Graves urges Biden to reverse stand on domestic oil production

Staff Report

U.S. Congressman Garret Graves (South Louisiana) joined colleagues in raising strong concerns with the Biden Administration’s policies to use foreign energy sources instead of domestic energy production to offset the rising gasoline prices Americans are paying at the pump.

U.S. Rep. Garrett Graves

Recently, the Biden Administration requested the Organization of the Petroleum Exporting Countries (OPEC) and 10 other oil-exporting nations such as Iran, Libya, Nigeria, Venezuela and Russia, known collectively as OPEC to produce more foreign oil to fight rising gas prices for American consumers. Graves believes American energy production is the solution.

“We urge you to reverse course and embrace an American solution by rescinding Executive Orders and other policies designed by your Administration to reduce access to our country’s oil and natural gas resources, which reduces the global competitiveness of American companies and workers,” he and five other Republican House members said in a letter to the President.  “Unfortunately, your recent request of OPEC is consistent with a number of anti-American energy policies that your Administration and congressional Democrats are pushing, including: canceling the Keystone XL pipeline; proposing to ban domestic fracking; declaring a moratorium on oil and natural gas leases on Federal lands and waters; and changing tax law to harm domestic production.” 

Biden’s 2022 Fiscal Year budget request for the U.S. Army Corps of Engineers affirms what Graves described as “an anti-American approach.”

“One of three ‘key objectives’ in the USACE budget request is ‘not funding work’ that ‘lowers the cost of production’ or ‘lowers the cost of consumption’ of fossil fuels. In other words, a key objective of his Administration is to prohibit American energy resources from being used to lower energy costs for American consumers,” he said. “Further, his Administration and congressional Democrats are advocating for budget reconciliation legislation that will ensure increased gas prices and already out-of-control inflation for American families. In effect, these various actions will result in dependence on OPEC nations to meet our, and the world’s, energy needs.”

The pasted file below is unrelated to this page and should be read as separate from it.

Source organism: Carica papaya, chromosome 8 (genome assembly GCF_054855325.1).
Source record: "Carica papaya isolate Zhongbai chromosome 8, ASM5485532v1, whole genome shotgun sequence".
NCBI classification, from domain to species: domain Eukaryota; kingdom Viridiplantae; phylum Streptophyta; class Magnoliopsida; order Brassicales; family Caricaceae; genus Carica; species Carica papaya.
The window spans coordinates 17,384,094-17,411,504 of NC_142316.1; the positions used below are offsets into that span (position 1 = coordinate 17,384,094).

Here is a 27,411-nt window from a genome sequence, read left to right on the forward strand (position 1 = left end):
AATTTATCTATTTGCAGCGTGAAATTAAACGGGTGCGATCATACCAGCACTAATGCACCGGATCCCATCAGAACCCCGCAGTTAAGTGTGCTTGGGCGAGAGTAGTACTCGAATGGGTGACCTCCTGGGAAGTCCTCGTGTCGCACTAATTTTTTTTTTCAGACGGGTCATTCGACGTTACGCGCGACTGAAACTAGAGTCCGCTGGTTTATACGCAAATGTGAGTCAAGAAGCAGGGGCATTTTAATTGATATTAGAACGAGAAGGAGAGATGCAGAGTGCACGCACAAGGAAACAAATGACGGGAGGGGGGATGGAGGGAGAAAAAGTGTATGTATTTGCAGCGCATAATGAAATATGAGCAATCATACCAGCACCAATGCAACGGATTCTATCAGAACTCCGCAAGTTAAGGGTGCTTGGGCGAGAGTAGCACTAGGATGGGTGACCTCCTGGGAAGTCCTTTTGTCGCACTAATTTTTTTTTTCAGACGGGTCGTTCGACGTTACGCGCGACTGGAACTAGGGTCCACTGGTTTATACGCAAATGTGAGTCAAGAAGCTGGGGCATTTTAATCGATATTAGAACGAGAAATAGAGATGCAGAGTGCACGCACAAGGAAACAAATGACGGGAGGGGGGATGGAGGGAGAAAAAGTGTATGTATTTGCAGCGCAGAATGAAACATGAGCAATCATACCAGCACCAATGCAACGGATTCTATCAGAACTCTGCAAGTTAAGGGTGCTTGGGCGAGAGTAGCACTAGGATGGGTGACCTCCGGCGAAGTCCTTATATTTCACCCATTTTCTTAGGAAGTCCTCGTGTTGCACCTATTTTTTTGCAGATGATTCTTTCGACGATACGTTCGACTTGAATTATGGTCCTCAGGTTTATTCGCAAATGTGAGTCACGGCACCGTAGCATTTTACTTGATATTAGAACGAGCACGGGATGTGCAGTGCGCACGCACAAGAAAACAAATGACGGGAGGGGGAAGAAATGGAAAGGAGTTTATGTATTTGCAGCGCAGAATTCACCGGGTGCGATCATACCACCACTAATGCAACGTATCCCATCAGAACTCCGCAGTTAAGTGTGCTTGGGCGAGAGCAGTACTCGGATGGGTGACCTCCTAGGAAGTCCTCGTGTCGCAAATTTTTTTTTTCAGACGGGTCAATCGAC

“Currently, his administration’s reputation with regard to clean, affordable energy is headed in a similar direction as the Afghanistan debacle — a strategic failure where situational reality was set aside in favor of political expediency,” Graves said. “Unlike Afghanistan, there is an opportunity to fix this mess before it turns into a permanent crisis.”

The solution to the oil crisis can be found on the homefront,” he said.

“The United States has a robust supply of resources, infrastructure, and skilled labor, and we should work together to maintain our energy independence and increase our global competitiveness,” Graves said. “Under President Trump, America became a net exporter of energy for the first time in a generation, and for the first time in 35 years, the United States imported zero crude oil from Saudi Arabia.”

During Hurricane Ida’s immediate aftermath, Graves joined Whip Steve Scalise in calling upon Secretary Deb Haaland of the U.S. Department of the Interior to help get offshore energy production online as quickly as possible. At the time, they noted this would help to avoid gasoline price spikes, address fuel shortages and reduce our dependence upon foreign energy.

After Ida’s landfall, Graves requested immediate assistance to relieve fuel supply shortages. The U.S. Secretary of Energy announced on Sept. 2, they would utilize the Strategic Petroleum Reserve to relieve fuel supply shortages in Louisiana and other areas of the Gulf Coast that were hit by Hurricane Ida.